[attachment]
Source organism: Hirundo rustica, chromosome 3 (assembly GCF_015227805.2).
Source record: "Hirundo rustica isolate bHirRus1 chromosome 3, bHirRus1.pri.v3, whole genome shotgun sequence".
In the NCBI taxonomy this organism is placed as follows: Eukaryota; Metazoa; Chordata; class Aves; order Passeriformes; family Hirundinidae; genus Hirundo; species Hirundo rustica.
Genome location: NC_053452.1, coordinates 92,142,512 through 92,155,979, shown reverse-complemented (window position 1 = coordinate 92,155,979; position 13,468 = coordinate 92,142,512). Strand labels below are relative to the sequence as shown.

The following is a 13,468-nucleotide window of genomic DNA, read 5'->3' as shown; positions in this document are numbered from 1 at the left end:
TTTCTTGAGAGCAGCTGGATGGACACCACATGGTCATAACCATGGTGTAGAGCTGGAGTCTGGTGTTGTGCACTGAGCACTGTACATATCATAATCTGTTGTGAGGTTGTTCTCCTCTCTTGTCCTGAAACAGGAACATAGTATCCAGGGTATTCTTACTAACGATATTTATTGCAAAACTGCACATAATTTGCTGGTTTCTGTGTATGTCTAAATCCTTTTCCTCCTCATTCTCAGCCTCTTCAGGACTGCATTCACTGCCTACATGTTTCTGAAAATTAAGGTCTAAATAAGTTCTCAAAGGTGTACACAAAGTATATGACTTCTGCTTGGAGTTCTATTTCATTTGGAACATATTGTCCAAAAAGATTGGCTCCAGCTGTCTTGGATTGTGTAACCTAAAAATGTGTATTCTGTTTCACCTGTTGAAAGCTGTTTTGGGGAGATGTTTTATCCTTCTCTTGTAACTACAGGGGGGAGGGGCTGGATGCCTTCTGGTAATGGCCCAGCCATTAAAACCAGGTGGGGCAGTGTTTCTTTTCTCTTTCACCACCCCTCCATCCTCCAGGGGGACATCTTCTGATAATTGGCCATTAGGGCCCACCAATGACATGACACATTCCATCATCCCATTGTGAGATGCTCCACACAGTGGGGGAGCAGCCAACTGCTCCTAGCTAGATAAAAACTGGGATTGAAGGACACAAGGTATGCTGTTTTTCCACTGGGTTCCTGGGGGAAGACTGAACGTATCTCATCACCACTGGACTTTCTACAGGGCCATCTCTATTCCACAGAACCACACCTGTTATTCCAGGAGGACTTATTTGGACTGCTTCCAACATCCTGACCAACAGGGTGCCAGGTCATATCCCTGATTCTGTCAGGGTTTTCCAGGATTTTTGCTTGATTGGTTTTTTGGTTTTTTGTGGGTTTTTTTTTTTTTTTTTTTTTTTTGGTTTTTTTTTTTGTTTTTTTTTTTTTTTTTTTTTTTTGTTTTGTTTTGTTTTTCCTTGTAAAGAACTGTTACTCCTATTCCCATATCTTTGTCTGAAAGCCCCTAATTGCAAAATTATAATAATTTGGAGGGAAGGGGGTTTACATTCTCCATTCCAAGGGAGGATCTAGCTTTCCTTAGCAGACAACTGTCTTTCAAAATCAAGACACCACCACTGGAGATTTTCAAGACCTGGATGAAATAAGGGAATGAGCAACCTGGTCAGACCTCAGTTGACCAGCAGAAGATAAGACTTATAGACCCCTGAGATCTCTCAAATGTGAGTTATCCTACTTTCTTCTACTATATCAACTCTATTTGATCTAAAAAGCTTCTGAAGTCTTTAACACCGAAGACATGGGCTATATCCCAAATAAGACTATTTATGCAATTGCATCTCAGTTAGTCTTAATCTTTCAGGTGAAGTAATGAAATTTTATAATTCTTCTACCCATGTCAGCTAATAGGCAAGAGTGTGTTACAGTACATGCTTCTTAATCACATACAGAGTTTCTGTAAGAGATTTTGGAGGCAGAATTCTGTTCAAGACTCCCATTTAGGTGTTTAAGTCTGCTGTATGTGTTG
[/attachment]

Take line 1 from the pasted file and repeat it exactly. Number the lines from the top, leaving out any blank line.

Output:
Source organism: Hirundo rustica, chromosome 3 (assembly GCF_015227805.2).